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Cursors: Static v Insensitive


Cursors: Static v Insensitive

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david.Parsons 36778
david.Parsons 36778
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Could anyone explain the difference between a static and insensitive cursor? On the face of it they seem very similar. Both copy the result set to tempdb and operate on that rather than on the underlying table, and both prohibit the modification to data.
Sean Lange
Sean Lange
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I think the more important question is how can you eliminate your cursor and therefore not really care about some of the subtle details. :-P

Honestly cursors are one the most resource intensive (and SLOW) methods of data manipulation available in sql server. There are a few very rare cases where a cursor is the only way to accomplish something. For everything else there is a much faster set based way of handling things.

If you really want to know the details about your question it can be answered here.

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You're correct. The definition in BOL is pretty much identical, word for word, except for a final statement in the Insensitive part:


When ISO syntax is used, if INSENSITIVE is omitted, committed deletes and updates made to the underlying tables (by any user) are reflected in subsequent fetches.


I'm assuming this means one of two things. Either 1) STATIC can't be used with ISO Syntax or 2) if ISO Syntax is used with STATIC, it doesn't matter, you still don't get changed data with subsequent fetches.

But I'm guessing.

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Kurt W. Zimmerman
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Sean Lange (8/12/2011)
I think the more important question is how can you eliminate your cursor and therefore not really care about some of the subtle details. :-P

Honestly cursors are one the most resource intensive (and SLOW) methods of data manipulation available in sql server. There are a few very rare cases where a cursor is the only way to accomplish something. For everything else there is a much faster set based way of handling things.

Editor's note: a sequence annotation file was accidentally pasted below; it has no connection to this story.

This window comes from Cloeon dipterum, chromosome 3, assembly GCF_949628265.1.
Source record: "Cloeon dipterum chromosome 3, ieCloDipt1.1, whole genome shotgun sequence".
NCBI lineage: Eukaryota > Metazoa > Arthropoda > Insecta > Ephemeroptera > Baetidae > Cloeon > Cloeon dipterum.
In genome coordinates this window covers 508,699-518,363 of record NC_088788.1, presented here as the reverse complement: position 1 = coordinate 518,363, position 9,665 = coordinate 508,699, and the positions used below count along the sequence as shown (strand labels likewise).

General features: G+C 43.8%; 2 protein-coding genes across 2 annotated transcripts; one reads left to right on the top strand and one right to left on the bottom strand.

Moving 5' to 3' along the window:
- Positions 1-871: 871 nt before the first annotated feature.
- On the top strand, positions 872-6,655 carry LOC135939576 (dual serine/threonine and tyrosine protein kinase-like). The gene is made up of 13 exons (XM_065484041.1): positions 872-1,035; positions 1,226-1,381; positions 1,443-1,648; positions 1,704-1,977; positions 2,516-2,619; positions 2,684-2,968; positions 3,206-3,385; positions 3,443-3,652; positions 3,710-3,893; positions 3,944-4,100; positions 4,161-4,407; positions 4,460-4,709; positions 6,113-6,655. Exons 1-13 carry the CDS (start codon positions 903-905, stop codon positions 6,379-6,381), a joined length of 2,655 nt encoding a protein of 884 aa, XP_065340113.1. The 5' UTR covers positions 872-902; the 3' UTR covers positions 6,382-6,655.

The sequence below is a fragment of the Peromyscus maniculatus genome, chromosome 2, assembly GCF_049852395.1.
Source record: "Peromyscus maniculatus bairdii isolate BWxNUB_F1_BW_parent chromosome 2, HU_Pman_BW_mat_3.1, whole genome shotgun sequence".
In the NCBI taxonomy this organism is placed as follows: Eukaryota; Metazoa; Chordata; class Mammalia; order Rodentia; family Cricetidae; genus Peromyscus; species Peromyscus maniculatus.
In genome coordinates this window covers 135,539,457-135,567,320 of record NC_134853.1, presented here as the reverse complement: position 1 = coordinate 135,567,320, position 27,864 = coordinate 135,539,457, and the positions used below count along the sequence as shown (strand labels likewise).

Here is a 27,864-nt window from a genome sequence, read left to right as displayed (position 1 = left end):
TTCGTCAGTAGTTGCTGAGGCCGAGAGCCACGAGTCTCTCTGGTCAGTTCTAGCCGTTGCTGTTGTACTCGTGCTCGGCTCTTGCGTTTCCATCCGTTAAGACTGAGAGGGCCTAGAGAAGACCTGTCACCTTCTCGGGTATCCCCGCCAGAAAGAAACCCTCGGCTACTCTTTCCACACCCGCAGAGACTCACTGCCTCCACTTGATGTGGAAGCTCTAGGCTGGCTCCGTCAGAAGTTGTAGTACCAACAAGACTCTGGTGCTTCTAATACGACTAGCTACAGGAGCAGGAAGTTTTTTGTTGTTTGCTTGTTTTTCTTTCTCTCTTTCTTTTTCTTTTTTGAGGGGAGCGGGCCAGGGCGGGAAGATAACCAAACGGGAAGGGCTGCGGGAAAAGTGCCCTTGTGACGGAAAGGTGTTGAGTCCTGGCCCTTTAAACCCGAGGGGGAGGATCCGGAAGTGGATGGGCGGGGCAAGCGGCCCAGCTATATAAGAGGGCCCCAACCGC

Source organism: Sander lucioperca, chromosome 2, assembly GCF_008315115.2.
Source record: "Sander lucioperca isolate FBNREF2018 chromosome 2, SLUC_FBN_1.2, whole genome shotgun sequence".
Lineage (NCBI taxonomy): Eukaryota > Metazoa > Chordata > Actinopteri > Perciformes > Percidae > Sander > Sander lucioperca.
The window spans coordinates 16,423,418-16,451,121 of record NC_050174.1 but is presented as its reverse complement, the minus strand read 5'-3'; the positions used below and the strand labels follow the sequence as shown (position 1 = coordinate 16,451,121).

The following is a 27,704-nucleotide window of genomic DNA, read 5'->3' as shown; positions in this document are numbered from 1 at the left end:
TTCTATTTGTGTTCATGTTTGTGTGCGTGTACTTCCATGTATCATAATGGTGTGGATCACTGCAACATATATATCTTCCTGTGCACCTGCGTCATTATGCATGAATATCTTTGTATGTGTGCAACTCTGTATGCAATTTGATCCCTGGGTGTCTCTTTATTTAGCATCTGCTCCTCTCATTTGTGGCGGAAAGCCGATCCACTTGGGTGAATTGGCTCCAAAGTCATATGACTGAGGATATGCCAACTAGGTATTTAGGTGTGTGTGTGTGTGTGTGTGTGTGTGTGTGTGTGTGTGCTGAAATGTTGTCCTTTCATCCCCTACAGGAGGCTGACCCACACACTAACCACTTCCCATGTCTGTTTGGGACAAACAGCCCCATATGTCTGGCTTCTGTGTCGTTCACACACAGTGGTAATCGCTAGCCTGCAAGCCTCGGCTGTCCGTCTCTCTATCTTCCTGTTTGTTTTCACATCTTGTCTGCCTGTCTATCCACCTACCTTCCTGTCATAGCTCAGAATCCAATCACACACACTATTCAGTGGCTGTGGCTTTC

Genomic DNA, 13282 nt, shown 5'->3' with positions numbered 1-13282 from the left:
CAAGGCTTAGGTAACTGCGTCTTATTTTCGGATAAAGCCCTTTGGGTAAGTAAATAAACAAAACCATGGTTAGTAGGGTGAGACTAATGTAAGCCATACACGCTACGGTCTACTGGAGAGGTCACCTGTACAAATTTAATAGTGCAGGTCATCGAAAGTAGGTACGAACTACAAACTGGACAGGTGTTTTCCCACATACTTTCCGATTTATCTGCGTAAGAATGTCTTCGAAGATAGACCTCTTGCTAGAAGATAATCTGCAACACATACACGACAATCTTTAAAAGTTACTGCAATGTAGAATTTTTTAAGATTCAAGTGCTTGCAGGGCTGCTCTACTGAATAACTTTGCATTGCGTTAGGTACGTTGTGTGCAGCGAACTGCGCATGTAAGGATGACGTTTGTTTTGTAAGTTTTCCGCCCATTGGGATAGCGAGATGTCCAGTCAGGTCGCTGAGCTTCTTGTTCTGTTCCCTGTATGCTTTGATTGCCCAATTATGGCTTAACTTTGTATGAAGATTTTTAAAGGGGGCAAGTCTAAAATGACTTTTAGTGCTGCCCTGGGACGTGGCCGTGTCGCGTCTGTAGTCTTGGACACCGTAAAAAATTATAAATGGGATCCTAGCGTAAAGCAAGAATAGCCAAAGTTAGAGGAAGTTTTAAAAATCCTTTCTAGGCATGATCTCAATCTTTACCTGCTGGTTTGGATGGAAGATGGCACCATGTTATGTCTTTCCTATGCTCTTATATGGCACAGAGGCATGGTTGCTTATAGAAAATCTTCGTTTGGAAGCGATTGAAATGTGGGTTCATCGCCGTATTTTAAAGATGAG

If you really want to know the details about your question it can be answered here.


I agree with you about 99%. There are situations where I HAVE to use a cursor, especially when producing a result set that has to be passed through a stored procedure call. Keep in mind this is done as a one-off data manipulation process and not used in mainstream production transaction processing. It is certainly easier than having to strip out the code from the sproc and put it into the remaining logic. Yes, in the long run it'd be faster but for a one-off, it isn't worth the extra time and effort

I have found CTEs & the MERGE constructs to be quite handy....

Kurt

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Sean Lange
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Kurt W. Zimmerman (8/12/2011)
Sean Lange (8/12/2011)
I think the more important question is how can you eliminate your cursor and therefore not really care about some of the subtle details. :-P

Honestly cursors are one the most resource intensive (and SLOW) methods of data manipulation available in sql server. There are a few very rare cases where a cursor is the only way to accomplish something. For everything else there is a much faster set based way of handling things.

If you really want to know the details about your question it can be answered here.


I agree with you about 99%. There are situations where I HAVE to use a cursor, especially when producing a result set that has to be passed through a stored procedure call. Keep in mind this is done as a one-off data manipulation process and not used in mainstream production transaction processing. It is certainly easier than having to strip out the code from the sproc and put it into the remaining logic. Yes, in the long run it'd be faster but for a one-off, it isn't worth the extra time and effort

I have found CTEs & the MERGE constructs to be quite handy....

Kurt


Yes, that is exactly why I said "There are a few very rare cases where a cursor is the only way to accomplish something.". :-P

As with everything in sql server there are no absolutes. "It depends" is still the only unchanging answer.

_______________________________________________________________

Need help? Help us help you.

Read the article at http://www.sqlservercentral.com/articles/Best+Practices/61537/ for best practices on asking questions.

Need to split a string? Try Jeff Moden's splitter.

Cross Tabs and Pivots, Part 1 – Converting Rows to Columns
Cross Tabs and Pivots, Part 2 - Dynamic Cross Tabs
Understanding and Using APPLY (Part 1)
Understanding and Using APPLY (Part 2)
david.Parsons 36778
david.Parsons 36778
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Thanks to everyone for taking the time to read my post and reply.

I agree with what has been said about cursors being a last resort and that there are better alternatives in most cases.

I was really just asking the question out of interest, in that it seems strange to have two cursor types that, from their description on MSDN, appear to be nearly identical.
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